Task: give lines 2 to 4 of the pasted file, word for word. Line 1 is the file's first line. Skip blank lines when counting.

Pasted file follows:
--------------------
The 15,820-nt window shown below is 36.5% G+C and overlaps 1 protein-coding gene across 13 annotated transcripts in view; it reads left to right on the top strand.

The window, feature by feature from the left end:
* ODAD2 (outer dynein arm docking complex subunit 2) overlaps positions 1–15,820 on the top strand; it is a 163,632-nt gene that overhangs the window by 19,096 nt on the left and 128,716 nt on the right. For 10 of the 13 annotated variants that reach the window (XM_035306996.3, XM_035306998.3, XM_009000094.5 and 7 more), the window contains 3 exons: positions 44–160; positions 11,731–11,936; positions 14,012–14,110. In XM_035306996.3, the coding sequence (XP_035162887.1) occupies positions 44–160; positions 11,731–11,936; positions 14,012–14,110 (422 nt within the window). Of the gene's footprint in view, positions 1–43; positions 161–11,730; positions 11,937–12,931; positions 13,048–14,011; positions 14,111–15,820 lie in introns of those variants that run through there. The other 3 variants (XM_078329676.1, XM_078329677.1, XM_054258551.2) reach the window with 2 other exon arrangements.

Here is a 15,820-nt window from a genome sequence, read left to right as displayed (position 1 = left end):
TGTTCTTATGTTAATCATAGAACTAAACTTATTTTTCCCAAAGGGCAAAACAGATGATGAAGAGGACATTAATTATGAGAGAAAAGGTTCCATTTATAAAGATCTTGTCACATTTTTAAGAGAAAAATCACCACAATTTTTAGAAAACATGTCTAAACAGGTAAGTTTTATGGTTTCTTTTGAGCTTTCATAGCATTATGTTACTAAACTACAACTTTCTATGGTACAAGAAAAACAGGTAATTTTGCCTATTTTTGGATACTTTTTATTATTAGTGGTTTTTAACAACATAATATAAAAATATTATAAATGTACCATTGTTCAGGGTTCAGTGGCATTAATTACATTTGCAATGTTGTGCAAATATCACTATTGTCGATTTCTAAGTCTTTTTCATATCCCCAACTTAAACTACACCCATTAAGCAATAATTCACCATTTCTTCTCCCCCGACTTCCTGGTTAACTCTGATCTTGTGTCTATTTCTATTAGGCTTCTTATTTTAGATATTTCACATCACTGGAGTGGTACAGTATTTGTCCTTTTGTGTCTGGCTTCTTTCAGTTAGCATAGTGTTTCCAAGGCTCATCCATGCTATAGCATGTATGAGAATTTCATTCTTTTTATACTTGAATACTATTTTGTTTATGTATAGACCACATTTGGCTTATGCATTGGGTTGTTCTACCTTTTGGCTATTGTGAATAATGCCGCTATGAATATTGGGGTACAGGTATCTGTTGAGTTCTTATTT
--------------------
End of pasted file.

The window, feature by feature from the left end:
* ODAD2 (outer dynein arm docking complex subunit 2) overlaps positions 1–15,820 on the top strand; it is a 163,632-nt gene that overhangs the window by 19,096 nt on the left and 128,716 nt on the right. For 10 of the 13 annotated variants that reach the window (XM_035306996.3, XM_035306998.3, XM_009000094.5 and 7 more), the window contains 3 exons: positions 44–160; positions 11,731–11,936; positions 14,012–14,110. In XM_035306996.3, the coding sequence (XP_035162887.1) occupies positions 44–160; positions 11,731–11,936; positions 14,012–14,110 (422 nt within the window). Of the gene's footprint in view, positions 1–43; positions 161–11,730; positions 11,937–12,931; positions 13,048–14,011; positions 14,111–15,820 lie in introns of those variants that run through there. The other 3 variants (XM_078329676.1, XM_078329677.1, XM_054258551.2) reach the window with 2 other exon arrangements.

Here is a 15,820-nt window from a genome sequence, read left to right as displayed (position 1 = left end):